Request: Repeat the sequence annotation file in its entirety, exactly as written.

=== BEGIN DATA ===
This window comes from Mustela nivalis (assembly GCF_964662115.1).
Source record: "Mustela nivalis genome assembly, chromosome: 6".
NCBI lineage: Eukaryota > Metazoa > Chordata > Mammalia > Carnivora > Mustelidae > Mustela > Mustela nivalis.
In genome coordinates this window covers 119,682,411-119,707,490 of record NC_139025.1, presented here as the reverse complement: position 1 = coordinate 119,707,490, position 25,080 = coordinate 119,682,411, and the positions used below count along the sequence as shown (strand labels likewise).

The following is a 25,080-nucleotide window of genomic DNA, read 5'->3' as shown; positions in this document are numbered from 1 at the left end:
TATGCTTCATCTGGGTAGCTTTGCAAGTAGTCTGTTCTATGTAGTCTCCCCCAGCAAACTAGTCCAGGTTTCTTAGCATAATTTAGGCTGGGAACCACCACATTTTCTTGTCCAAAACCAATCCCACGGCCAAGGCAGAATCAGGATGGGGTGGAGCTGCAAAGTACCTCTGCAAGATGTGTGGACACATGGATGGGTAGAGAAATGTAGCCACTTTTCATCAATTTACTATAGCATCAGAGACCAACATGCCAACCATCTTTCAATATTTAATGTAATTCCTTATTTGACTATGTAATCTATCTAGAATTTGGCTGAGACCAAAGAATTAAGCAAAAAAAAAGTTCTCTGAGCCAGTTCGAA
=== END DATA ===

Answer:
This window comes from Mustela nivalis (assembly GCF_964662115.1).
Source record: "Mustela nivalis genome assembly, chromosome: 6".
NCBI lineage: Eukaryota > Metazoa > Chordata > Mammalia > Carnivora > Mustelidae > Mustela > Mustela nivalis.
In genome coordinates this window covers 119,682,411-119,707,490 of record NC_139025.1, presented here as the reverse complement: position 1 = coordinate 119,707,490, position 25,080 = coordinate 119,682,411, and the positions used below count along the sequence as shown (strand labels likewise).

The following is a 25,080-nucleotide window of genomic DNA, read 5'->3' as shown; positions in this document are numbered from 1 at the left end:
TATGCTTCATCTGGGTAGCTTTGCAAGTAGTCTGTTCTATGTAGTCTCCCCCAGCAAACTAGTCCAGGTTTCTTAGCATAATTTAGGCTGGGAACCACCACATTTTCTTGTCCAAAACCAATCCCACGGCCAAGGCAGAATCAGGATGGGGTGGAGCTGCAAAGTACCTCTGCAAGATGTGTGGACACATGGATGGGTAGAGAAATGTAGCCACTTTTCATCAATTTACTATAGCATCAGAGACCAACATGCCAACCATCTTTCAATATTTAATGTAATTCCTTATTTGACTATGTAATCTATCTAGAATTTGGCTGAGACCAAAGAATTAAGCAAAAAAAAAGTTCTCTGAGCCAGTTCGAA